The Indianapolis Colts are about to head into the most important preseason game of the year for coaches, players, and overall team development. While every team approaches preseason games differently, the Colts emphasize giving young players the opportunity to shine and earn a roster spot. The only exception to this rule is the first half of the third preseason game each year, which promises to feature more of the first team offense and defense than the other three preseason contests combined.
Fans who find the exhibition games painfully boring or unrewarding should reconsider their perspectives for the first half of tonight’s game against the Green Bay Packers. Peyton Manning will focus on locking in his timing with his receiving weapons, and players at the skill positions will run as hard, as fast, and work as hard as they would in a regular season game for the first time since February. Temper expectations though, as the Colts are unlikely to tip much of their hand in an exhibition matchup, and will likely continue to run vanilla routes and plays.
Although the photo above could be used in a much better and more topical post (and probably will be in the future), it should get Colts fans excited about seeing what Manning can do in 2010. As mentioned prior, some of that work will begin against Green Bay.
There are a few players squarely on the bubble of making the regular season roster who should draw attention from Colts fans this evening. John Chick and Ervin Baldwin are leading the competition at defensive end for spots behind Dwight Freeney, Robert Mathis, and Jerry Hughes. The question is, will the Colts retain five true defensive ends?
The team may choose to retain only four true defensive ends, and rely on hybrid players who are capable of playing defensive tackle and defensive end for the remaining defensive line depth. Indianapolis has reasons to be high on both Chick and Baldwin, but the two may go a long way in staking their claim for the final roster in the contest against Packers.
Mitch King and Ricardo Mathews are in a similar situation. Both players are capable of playing multiple roles on the field. Mathews was drafted specifically to be a potential replacement for Raheem Brock. King was signed because he showed potential as an interior pass rusher, which the Colts would like to use definite passing downs. He is also fast enough and light enough to move to defensive end on running downs if the team should require it.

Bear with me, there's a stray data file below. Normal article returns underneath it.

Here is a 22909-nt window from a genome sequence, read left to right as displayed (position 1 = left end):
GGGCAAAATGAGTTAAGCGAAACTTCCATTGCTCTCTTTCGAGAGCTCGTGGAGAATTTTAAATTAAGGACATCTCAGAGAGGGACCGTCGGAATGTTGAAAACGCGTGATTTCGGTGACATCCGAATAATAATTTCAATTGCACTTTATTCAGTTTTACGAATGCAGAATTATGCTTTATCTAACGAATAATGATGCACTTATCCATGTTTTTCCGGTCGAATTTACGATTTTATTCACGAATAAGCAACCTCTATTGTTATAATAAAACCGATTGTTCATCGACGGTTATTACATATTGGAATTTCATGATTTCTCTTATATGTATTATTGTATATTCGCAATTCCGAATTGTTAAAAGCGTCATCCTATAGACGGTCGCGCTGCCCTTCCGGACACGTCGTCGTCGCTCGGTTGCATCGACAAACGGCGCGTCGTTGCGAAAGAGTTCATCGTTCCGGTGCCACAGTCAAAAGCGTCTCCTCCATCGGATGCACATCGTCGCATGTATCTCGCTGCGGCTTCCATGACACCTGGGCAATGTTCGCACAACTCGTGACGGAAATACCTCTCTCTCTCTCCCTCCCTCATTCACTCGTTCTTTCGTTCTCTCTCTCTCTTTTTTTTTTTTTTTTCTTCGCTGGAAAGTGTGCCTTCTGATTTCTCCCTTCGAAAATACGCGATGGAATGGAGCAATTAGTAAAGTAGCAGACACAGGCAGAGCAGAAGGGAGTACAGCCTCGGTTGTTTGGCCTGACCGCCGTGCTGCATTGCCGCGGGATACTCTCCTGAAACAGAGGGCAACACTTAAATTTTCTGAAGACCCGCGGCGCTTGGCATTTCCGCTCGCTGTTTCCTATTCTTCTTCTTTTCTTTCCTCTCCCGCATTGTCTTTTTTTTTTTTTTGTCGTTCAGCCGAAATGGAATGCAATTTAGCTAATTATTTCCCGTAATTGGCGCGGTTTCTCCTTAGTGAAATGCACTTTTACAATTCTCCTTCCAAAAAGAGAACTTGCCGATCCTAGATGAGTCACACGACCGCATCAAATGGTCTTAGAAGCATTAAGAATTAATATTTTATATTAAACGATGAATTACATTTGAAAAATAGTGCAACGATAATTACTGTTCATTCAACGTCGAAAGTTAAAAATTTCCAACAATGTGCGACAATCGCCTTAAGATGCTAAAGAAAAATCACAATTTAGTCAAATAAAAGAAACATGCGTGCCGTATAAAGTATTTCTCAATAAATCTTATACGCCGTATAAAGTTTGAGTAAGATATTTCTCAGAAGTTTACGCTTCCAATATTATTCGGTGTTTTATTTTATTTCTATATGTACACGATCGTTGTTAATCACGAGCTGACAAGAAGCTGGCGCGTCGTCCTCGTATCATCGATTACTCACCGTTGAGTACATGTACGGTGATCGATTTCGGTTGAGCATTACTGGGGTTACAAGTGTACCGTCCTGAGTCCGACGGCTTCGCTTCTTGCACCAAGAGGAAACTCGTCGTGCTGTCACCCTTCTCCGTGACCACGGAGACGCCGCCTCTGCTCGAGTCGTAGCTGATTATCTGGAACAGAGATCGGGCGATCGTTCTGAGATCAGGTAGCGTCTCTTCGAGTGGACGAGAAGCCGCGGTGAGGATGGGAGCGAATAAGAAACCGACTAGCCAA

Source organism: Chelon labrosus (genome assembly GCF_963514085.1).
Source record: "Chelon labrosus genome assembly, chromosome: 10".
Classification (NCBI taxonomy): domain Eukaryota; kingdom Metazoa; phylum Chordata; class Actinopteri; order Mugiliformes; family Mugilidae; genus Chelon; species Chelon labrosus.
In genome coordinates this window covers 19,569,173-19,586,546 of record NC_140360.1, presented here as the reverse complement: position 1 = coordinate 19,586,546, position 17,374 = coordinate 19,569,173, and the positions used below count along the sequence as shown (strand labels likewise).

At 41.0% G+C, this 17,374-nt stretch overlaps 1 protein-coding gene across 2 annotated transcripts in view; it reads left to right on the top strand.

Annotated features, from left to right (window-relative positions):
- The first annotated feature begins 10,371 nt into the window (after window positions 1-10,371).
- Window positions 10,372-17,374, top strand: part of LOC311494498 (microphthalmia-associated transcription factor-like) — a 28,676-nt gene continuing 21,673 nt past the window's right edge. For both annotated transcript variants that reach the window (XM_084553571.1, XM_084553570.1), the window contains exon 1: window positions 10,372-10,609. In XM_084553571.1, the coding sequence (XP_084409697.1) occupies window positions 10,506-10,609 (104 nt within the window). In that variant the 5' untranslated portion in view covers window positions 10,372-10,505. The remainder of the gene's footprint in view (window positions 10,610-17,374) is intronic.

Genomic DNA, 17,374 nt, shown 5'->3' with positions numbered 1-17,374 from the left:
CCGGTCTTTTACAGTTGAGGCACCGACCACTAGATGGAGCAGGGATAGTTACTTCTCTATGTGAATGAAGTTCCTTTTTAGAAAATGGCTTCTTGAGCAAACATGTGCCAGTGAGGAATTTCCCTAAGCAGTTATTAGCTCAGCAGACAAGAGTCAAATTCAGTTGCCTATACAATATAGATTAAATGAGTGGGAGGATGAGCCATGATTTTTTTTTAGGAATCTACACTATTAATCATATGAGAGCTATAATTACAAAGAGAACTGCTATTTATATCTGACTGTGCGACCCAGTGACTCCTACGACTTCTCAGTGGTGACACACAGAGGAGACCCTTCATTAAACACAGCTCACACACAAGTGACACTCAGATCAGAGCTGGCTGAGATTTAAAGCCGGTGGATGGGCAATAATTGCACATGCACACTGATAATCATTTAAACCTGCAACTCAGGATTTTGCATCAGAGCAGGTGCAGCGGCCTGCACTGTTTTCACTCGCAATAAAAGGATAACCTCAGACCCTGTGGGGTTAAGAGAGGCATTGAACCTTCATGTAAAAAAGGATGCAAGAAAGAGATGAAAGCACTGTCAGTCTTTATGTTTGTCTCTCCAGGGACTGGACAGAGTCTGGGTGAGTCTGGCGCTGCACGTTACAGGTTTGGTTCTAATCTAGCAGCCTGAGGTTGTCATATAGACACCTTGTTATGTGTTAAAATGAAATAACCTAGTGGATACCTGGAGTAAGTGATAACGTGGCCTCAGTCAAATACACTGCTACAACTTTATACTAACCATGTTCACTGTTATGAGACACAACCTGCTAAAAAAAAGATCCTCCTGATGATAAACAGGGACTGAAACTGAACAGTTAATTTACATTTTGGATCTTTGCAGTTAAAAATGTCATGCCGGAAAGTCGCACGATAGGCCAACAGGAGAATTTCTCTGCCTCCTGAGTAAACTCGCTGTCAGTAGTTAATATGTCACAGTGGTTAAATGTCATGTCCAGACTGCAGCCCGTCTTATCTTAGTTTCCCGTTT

The early edge goes to King, as he is playing with the second string defensive line, and takes snaps with the offense as a fullback and eligible receiver in short-yardage and goal-line sets. The problem for King on offense is that Eric Foster and Cody Glenn both have experience as fullbacks with the Colts, and the team could consider his size, speed, skill-set and attributes so similar to Foster that they need keep only one of the two. Right now, King does not look poised to unseat Foster.
There is a chance that the Colts could keep only the player who looks best as a short-yardage defensive end. King and Mathews should get a lot of time over the next two games to stake their claims.
Adam Terry may be in a stiff competition with undrafted rookie free agent Jeff Linkenbach for a spot on the regular season offensive line. What Terry has in experience, and should have in physical ability, is limited by recurring knee issues. Linkenbach lacks experience but showed that he can play guard and tackle in the Colts offense. His performance in Toronto was worthy of real consideration for the regular season roster.
Ray Fisher will need to make the most of his opportunities, both on defense and in the return game. The emergence of Devin Moore in Toronto, along with the team leaning heavily on Brandon James as a returner during much of training camp, severely hurt Fisher’s stock for a roster spot this year. Even if he looks good in the return game, failing to perform well in the secondary could leave him on the outside looking in because Terrail Lambert and Deshea Townsend are the clear front runners for the fourth and fifth cornerback roster spots.
If it comes down to a poor defensive option versus two potential offensive weapons on the ground and as receivers (B. James and D. Moore), with minimal difference in return ability, Fisher will have to hope for a spot on the practice squad. These final games are crucial for his cut day survival.
Finally, Blair White, Taj Smith, and Samuel Giguère have two final contests to settle a competition for what will likely be one roster spot. White has looked impressive in training camp and made an outstanding catch against the 49ers in week one that screams “special player.” Smith struggled in the 49ers showdown only to burn Buffalo’s Ellis Lankster last Thursday on two deep receptions in a row, including one for a 43 yard touchdown. Giguère has been the biggest disappointment of the three, failing to stand out as a receiver, or live up to his promise in the return game. Strangely though, Giguère has received more hype from the team than either of his competitors.
Fans who are interested in getting a good look at who will win the camp and preseason battles for the final roster spots on the 2010 Indianapolis Colts should focus intently on the final two preseason games. The rookies have had their chance to get a taste of NFL competition and speed. The team has spent months priming them for this opportunity. There will be no excuses remaining for roster hopefuls if they fail to perform now. Watch tonight as the first team leads the way and shows the youngsters how it is done.